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Self-Care When I'm Too Tired To Care: Lessons From A First-Time Mom

Carley Schweet
September 21, 2019
Carley Schweet
Contributing writer
By Carley Schweet
Contributing writer
Carley Schweet is the author of Boundaries With Soul and podcast host of You Time, both of which focus on self-care practices. She lives in Seattle.
Image by Maresa Smith / Stocksy
September 21, 2019

The first trimester of my pregnancy was, not surprisingly, a period of significant transition on many levels. At times, I felt as if I wouldn't make it out in one piece. These 90 or so days involved the classic symptoms, including sudden nausea, intense food aversions, exhaustion with seemingly no end, and an extreme lack of desire to do anything "productive." The hardest part? Ironically, as someone who has made a living out of teaching other people self-care practices, I found myself struggling with the idea of caring for myself. 

In fact, on most days throughout my early pregnancy, the act of self-caring felt near impossible—almost laughable. In a matter of days, I had gone from a kale-eating, superfood-loving, highly productive individual to, well, the complete opposite. I didn't eat anything green for two months. I canceled my Pilates classes. I never thought twice about my extreme gluten consumption. I was horizontal in bed most of the time.

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There were a handful of times in those early days when I felt wracked with guilt because I had strayed too far from my usual routine. I felt I wasn't nourishing myself (or my growing baby) in the ways I thought I should. The truth was I couldn't do it; I was too tired.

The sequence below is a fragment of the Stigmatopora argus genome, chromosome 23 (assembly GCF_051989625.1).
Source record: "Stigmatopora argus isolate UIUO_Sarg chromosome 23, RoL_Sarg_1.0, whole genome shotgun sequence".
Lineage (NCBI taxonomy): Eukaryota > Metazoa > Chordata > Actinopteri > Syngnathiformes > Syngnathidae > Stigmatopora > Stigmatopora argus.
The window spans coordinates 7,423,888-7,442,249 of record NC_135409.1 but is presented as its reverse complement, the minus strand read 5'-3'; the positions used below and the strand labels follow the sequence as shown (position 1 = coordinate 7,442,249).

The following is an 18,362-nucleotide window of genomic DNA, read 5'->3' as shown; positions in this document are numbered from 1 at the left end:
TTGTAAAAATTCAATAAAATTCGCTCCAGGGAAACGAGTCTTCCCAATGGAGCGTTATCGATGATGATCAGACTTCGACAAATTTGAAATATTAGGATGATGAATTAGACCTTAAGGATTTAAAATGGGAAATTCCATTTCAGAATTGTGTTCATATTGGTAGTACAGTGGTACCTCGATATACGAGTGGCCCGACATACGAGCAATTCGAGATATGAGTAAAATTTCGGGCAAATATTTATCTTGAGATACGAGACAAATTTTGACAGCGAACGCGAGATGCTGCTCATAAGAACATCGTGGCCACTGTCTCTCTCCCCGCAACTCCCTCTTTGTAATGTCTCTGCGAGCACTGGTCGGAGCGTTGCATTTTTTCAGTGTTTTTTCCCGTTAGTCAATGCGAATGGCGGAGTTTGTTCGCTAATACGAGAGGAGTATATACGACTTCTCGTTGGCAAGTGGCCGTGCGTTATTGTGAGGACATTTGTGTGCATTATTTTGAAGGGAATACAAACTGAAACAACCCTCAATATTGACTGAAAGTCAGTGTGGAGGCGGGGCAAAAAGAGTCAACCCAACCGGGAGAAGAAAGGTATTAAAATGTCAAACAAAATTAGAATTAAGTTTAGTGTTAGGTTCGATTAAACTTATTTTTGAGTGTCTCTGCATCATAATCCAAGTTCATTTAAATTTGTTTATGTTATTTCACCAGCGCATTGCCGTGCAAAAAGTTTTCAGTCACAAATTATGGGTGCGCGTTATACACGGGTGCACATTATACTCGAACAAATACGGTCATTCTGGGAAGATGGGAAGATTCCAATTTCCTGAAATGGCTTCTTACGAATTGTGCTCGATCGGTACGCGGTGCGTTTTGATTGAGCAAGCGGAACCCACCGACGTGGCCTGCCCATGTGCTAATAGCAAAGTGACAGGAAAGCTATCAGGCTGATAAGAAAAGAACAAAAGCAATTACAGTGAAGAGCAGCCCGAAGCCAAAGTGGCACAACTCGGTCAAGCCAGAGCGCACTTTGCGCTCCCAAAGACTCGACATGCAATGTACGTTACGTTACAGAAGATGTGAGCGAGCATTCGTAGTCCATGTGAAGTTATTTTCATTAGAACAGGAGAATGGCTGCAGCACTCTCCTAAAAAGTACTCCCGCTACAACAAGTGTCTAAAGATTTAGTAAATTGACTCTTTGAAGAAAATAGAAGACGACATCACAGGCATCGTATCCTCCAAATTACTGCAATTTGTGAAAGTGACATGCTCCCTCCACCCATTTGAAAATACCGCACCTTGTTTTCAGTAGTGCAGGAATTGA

Today, I've had some time to reflect on what self-care means—and how I can continue to practice it when I'm too tired to care. Self-care isn't a practice we reserve for the days we have extra time on our hands or a surplus of money to splurge on a fancy massage. It's not something we only call on after we're well-rested or while on vacation. No, self-care is an act that we must prioritize daily to help us feel like our best selves. It's an act that can empower us to show up as the healthiest version of ourselves, for ourselves. From there, once our cups are full, we can show up for others from our overflow at our discretion. 

Without an active self-care practice, it's possible to feel quicker to anger, resentment, and frustration with ourselves and those around us. We must continue to care for our needs, even in the smallest of ways, especially when it's the last thing we feel like doing.

It's important to remember that self-care isn't always glamorous. It's found in the moments we communicate our needs, stand up for ourselves, release emotional baggage, and speak up for what's bothering us.

So, how do you overcome the blocks stopping you from self-caring when you're too tired to care?

1. Keep in mind there are at least three different types of self-care.

It's true! Self-care isn't simply nontoxic manicures, relaxing salt baths, or an elaborate facial. Powerful, transformational self-care encompasses physical, emotional, and spiritual components

Believe it or not, the below examples all fall under the practice of self-care:

  • Communicating your needs, even when it's awkward or uncomfortable.
  • Learning to say no when your plate is full, the opportunity doesn't excite you, or you're too tired.
  • Disconnecting from your phone for some time.
  • Prioritizing your needs over someone else's wants.
  • Reassessing one-sided relationships that drain your energy.
  • Connecting with your higher self through a meditation practice.
  • Letting go of expectations you hold for yourself.
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Also: The next time you wish for more energy for self-care, consider everything you've already done that could fall under the umbrella of self-caring and tuning in to your needs. Work to find comfort in the actions you're already taking to improve your overall health and wellness instead of believing you're not doing enough.